Someone once defined missionary success as working oneself out of a job. When Linda and I arrived in Guayaquil, Ecuador as missionaries in December of 1987, we served in the center of where the action was taking place. We were in high demand by the churches, associations, and Ecuador Baptist Convention and all their related institutions and programs. Our advice and opinions were respected and listened to. Constantly we were called upon to preach, teach, administer, counsel, train, and coordinate ministries, institutions, and strategy. Rare were the days when we had an entire evening to ourselves without someone in our home, someone dropping by to chat, or the phone ringing day and night.
Over the years, all of the above has continued to decrease to, what is today, a mere trickle of what it was 20 years ago. Has the work diminished? Not at all. In fact, far more is happening today on multiple levels than anyone could have ever imagined. But our own personal influence and role has diminished from what it once was. Our role has changed. While we are certainly still loved and respected by our Ecuadorian brethren, the things we used to do--as "principal actors on stage"--are now being done by those we once poured ourselves into years ago. The very men/women/youth we taught, counseled, trained, and encouraged have today taken our place. They are the ones now that others call upon, serve in "important" capacities, speak, teach, train, travel, lead, preach, etc.
As I reflect back over the years of all the assignments, responsibilities, tasks, and roles we have played; ALL, without exception, are today in the hands of nationals who are doing an excellent job and we are so proud of them and the way they have risen to the task and call of our Lord!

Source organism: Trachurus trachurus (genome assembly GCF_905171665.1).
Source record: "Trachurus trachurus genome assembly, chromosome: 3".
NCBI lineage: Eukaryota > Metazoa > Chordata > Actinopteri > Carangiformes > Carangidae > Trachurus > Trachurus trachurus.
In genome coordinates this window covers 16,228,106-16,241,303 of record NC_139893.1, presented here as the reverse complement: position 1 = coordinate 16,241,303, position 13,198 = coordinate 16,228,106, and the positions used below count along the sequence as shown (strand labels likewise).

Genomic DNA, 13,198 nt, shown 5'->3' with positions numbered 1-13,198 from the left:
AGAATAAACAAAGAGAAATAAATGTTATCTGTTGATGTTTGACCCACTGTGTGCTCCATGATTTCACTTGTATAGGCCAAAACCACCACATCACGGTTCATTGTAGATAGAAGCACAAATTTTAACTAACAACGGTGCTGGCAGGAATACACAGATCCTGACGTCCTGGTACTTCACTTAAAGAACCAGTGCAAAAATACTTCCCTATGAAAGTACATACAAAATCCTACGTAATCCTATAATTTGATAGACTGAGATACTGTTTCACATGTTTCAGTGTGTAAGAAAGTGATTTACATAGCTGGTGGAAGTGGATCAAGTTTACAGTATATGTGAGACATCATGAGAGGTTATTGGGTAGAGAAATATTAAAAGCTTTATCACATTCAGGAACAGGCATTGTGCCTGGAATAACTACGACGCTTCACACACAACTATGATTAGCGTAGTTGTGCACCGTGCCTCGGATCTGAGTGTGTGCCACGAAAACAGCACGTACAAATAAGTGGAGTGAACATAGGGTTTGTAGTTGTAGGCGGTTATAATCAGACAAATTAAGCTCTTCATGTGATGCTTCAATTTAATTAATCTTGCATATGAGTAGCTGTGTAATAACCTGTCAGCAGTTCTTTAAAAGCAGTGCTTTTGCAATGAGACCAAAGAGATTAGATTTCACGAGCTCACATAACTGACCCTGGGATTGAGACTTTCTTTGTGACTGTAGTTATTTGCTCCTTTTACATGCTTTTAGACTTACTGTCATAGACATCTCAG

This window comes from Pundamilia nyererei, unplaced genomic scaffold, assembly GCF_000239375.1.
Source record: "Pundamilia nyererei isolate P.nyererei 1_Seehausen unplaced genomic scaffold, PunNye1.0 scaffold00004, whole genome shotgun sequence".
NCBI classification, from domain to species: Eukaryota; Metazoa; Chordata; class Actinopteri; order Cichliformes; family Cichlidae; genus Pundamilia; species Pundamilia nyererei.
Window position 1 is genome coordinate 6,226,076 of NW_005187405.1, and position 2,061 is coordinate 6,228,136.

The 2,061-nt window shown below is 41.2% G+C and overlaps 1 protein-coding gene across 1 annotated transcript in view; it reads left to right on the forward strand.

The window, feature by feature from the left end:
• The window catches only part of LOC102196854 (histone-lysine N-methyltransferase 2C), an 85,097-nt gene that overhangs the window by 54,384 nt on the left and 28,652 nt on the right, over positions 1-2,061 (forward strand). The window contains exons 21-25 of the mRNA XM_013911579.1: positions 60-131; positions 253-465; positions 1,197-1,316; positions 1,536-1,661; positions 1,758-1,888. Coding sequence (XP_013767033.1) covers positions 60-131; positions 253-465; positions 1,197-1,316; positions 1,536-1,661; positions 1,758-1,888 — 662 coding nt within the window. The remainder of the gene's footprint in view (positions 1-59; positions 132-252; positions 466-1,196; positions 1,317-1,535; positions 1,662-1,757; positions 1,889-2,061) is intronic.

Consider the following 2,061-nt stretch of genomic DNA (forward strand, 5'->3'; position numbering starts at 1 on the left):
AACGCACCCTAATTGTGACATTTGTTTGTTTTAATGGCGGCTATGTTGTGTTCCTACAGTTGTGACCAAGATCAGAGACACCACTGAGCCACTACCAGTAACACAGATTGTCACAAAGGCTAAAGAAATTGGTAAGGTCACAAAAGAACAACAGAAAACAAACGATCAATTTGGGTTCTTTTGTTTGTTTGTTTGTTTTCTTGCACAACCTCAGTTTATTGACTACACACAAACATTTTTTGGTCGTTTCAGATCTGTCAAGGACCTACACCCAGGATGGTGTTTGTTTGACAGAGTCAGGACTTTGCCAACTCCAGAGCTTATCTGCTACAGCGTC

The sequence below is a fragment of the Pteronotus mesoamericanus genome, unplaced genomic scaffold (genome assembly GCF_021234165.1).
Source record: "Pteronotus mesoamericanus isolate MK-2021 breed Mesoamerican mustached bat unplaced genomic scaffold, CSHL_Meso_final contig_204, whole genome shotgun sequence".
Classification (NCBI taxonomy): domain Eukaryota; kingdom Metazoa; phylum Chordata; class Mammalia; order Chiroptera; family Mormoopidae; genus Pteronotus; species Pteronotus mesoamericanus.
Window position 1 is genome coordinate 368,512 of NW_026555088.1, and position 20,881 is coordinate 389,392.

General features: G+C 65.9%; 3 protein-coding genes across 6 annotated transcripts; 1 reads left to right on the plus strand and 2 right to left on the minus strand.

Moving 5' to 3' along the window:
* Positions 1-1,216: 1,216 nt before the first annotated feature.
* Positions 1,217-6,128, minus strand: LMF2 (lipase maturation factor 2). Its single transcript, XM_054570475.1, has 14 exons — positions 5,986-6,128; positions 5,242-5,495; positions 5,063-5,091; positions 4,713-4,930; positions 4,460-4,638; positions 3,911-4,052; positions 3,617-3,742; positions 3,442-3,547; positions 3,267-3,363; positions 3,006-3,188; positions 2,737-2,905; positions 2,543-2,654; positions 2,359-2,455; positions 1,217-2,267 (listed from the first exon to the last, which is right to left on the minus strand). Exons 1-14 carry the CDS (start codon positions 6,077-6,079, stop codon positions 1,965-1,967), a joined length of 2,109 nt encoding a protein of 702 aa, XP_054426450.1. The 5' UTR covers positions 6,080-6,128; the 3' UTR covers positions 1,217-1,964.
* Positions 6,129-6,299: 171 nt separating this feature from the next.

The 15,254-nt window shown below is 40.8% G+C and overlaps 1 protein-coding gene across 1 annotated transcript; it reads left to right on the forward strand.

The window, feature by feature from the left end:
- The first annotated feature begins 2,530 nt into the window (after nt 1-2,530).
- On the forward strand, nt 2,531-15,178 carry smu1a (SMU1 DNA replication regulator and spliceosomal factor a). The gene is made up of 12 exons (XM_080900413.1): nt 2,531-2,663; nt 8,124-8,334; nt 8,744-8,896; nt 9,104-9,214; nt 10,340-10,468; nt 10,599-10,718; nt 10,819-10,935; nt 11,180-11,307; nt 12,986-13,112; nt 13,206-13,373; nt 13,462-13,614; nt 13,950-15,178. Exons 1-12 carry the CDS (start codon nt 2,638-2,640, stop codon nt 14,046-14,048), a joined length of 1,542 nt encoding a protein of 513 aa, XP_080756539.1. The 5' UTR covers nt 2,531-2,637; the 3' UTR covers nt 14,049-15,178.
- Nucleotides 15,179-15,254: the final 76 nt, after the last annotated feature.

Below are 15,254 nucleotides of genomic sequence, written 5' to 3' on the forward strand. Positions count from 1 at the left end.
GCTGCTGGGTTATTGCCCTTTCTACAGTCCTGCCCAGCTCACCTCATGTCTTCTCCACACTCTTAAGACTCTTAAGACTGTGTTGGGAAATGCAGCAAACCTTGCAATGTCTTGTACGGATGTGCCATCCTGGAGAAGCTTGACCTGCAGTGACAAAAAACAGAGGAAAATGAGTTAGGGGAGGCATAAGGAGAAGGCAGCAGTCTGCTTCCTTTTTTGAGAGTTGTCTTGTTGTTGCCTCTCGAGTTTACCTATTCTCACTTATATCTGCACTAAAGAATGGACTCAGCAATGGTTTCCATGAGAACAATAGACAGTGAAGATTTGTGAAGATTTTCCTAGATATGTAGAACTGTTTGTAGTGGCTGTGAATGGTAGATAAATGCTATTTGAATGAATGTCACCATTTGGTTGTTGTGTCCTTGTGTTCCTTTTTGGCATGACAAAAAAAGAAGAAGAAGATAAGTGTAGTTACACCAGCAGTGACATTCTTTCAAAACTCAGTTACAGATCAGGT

So what are we still doing here if we have successfully worked ourselves out of all our jobs?
The task itself is far from completed. With only 7-10% of the population in Ecuador followers of Jesus Christ, much remains to see the Great Commission fulfilled in our region of the world.
What I sense is most needed is not more missionaries continuing to come from other parts of the world, but a shift in role existing missionaries play. Ecuador is today positioned to be a primary missionary sending nation, and less a missionary receiving nation.
We "outsiders" who remain must see ourselves more in the apostolic roles of encouragers, enablers, equippers, trainers, motivators, connectors, and coordinators who are principally engaged in mobilizing God's people into the ripe harvest fields--not as fun as front line stuff, but necessary!
While there will always be room for the first generation apostolic church planter who goes into unreached/under-reached territory to proclaim the Gospel, make disciples, and leave a NT ekklesia; in the later stages of a ripe harvest field (like Ecuador) we best serve the King by shifting our focus to helping the church see what remains to be done, how to accomplish the task, provide tools and training, and mobilize to lead hundreds of laborers to bring in the harvest God is giving.
I can feel great about spending 30-40 hours a week directly engaged in proclaiming the Gospel, making disciples, baptizing 15-20 and hopefully planting 1-2 churches in a year's time...
...Or, I can spend that same time modeling, training, mobilizing several hundred others to do the same things, and at the end of the year see the Kingdom grow by dozens of churches and hundreds of baptisms and scores of new disciples also equipped to going out and making even more disciples.
In the first role we are the primary actors on stage. Everyone sees us, needs us, and looks to us for direction. In the second we are behind the scenes and the ones "seen" are those we are coaching. The difference in the way we understand our apostolic/missionary role is between planting a church, and being an instrument in the Spirit's hands for dozens of churches planted all over the region.